Friday December 2, 2011 6:33 pm
Grand Central Apple Store set to open December 9
Apple is one week away from opening its next New York City store inside Grand Central Terminal. According to MacRumors, Apple made it official on Thursday when it updated the digital signage outside the store with a date.
"Apple Store, Grand Central. Arriving Friday, December 9," reads the panel, which resembles a typical train station departure board.
The New York Post on Wednesday shared some details of Apple's 10-year lease with the Metropolitan Transit Authority (MTA). It claimed that at about $60 per square foot, Apple is paying much less than other tenants. In July, however, the Post said its rent will be $800,000 per year, nearly half a million more than what Metrazur, the previous tenant, paid for the space. Apple gave Metrazur $5 million to vacate early.
Apple's contract, however, doesn't allow for any revenue-sharing with New York's Metropolitan Transit Authority (MTA), although other lessees must pay a percentage of their sales to the authority once they surpass a certain threshold. In a separate report, the Post said New York State is now investigating the deal to determine whether or not the MTA gave Apple "overly generous terms on its lease."
"The article in the New York Post about the MTA's contract with Apple in Grand Central Terminal is a cause for concern," state comptroller Thomas DiNapoli told the Post in a statement. "This is a prime property, and I intend to make sure that the MTA hasn't given away the space."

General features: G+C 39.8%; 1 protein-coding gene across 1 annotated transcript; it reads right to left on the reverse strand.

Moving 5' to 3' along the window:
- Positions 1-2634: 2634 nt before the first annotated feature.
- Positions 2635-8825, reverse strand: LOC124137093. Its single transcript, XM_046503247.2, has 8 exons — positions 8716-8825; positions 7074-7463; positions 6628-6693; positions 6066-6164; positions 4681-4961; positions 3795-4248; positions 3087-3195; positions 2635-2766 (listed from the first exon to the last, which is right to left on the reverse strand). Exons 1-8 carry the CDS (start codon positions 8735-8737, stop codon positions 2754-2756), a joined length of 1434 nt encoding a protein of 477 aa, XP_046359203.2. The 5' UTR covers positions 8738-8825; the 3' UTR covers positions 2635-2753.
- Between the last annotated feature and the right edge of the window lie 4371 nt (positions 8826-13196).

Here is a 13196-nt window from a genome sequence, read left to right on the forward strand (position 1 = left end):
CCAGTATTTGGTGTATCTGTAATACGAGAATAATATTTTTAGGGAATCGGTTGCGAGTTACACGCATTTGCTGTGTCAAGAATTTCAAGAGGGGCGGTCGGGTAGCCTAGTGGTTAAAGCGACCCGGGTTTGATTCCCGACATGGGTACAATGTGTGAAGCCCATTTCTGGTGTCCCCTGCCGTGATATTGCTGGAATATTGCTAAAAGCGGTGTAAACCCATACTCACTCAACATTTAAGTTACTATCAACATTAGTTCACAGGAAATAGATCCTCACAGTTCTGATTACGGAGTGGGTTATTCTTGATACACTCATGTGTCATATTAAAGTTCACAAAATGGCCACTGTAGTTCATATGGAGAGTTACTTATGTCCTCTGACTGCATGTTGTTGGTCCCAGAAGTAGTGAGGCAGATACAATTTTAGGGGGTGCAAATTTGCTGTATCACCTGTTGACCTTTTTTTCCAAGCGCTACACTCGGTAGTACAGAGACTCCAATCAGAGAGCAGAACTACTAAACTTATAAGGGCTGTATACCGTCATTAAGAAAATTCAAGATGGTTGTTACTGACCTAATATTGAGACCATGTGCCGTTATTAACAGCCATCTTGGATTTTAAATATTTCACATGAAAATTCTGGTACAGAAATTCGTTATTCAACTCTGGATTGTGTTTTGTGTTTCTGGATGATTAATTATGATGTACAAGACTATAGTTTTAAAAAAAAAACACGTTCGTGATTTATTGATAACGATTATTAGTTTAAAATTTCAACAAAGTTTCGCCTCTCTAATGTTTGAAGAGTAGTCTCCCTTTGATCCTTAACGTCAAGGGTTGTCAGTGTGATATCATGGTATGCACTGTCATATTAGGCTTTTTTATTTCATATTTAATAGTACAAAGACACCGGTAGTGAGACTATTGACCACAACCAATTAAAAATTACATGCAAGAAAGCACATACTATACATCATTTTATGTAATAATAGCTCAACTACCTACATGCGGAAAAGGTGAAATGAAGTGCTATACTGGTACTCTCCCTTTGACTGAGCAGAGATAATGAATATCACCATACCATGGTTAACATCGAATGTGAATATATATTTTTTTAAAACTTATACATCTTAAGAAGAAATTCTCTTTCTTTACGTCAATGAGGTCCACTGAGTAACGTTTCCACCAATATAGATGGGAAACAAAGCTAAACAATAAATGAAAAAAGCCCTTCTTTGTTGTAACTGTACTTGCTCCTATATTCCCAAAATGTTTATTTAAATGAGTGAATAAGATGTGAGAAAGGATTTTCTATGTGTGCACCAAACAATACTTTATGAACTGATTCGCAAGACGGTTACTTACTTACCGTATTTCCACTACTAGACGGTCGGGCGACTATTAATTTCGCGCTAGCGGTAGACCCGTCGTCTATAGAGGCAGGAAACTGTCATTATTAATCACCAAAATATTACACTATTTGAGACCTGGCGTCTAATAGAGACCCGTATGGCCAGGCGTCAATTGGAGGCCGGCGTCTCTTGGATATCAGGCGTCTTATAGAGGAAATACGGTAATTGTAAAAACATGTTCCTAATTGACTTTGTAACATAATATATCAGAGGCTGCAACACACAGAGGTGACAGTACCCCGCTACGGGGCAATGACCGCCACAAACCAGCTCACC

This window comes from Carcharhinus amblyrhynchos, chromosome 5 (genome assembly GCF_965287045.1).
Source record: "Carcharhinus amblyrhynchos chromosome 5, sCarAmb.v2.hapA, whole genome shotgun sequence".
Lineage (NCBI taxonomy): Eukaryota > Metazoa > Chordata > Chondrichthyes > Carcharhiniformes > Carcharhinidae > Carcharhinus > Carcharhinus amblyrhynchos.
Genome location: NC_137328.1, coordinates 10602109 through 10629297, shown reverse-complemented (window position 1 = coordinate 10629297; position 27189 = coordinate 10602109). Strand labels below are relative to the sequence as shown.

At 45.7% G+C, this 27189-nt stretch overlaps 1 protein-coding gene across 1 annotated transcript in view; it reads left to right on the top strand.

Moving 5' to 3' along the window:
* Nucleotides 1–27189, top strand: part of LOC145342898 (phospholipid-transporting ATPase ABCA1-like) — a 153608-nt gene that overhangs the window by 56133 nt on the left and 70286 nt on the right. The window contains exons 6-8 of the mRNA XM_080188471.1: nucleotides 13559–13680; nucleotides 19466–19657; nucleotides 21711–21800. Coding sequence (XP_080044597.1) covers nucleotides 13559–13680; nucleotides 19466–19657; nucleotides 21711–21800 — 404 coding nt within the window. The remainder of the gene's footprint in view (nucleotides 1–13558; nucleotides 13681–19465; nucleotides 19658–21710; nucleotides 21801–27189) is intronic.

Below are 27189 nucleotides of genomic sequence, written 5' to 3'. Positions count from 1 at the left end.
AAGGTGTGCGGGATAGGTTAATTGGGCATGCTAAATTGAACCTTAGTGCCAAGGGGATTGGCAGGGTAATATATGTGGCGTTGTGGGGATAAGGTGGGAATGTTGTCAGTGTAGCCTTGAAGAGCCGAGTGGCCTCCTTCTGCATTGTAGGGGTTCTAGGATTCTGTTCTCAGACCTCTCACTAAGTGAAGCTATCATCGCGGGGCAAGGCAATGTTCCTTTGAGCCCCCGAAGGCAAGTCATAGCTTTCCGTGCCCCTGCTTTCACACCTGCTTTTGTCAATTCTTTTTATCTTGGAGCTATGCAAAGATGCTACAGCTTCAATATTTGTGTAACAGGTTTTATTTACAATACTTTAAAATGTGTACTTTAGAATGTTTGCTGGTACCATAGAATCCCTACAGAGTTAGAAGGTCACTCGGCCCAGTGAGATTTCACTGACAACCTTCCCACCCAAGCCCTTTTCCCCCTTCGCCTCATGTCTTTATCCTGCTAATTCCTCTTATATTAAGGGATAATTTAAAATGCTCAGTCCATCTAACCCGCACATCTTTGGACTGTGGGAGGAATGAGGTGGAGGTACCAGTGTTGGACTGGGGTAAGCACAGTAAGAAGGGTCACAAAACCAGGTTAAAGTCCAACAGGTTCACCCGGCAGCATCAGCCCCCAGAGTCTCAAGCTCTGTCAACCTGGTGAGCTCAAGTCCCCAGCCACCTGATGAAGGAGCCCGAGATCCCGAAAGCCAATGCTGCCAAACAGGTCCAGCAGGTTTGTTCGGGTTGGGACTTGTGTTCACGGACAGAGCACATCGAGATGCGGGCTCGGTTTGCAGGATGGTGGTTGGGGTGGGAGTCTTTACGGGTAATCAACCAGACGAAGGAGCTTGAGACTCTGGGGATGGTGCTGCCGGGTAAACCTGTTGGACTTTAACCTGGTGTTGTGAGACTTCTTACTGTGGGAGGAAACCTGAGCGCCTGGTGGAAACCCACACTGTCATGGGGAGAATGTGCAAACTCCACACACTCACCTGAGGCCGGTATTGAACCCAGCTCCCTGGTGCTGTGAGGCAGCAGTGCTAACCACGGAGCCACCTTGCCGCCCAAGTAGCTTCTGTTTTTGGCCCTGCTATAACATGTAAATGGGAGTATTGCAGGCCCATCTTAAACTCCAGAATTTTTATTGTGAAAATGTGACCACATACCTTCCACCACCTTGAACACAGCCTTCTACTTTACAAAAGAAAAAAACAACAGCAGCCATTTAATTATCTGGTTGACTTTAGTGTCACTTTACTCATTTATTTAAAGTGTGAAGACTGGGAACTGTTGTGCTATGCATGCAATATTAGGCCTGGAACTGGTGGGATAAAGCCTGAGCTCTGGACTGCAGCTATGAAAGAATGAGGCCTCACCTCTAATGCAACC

The Post said Apple could generate $100 million a year in sales with the new 23,000 square-foot store, which will be its fifth in Manhattan as well as one of the biggest Apple Stores in the world.
Originally opened in 1871, Grand Central's 44 platforms on two underground levels make it the biggest train station in the world. Apple has said that it will honor the integrity of the building, which itself is one of the Big Apple's architectural gems. The plans for the new store allowed for "very modest alterations to historic elements" of the site.
This article, written by Leslie Horn, originally appeared on PCMag.com and is republished on Gear Live with the permission of Ziff Davis, Inc.
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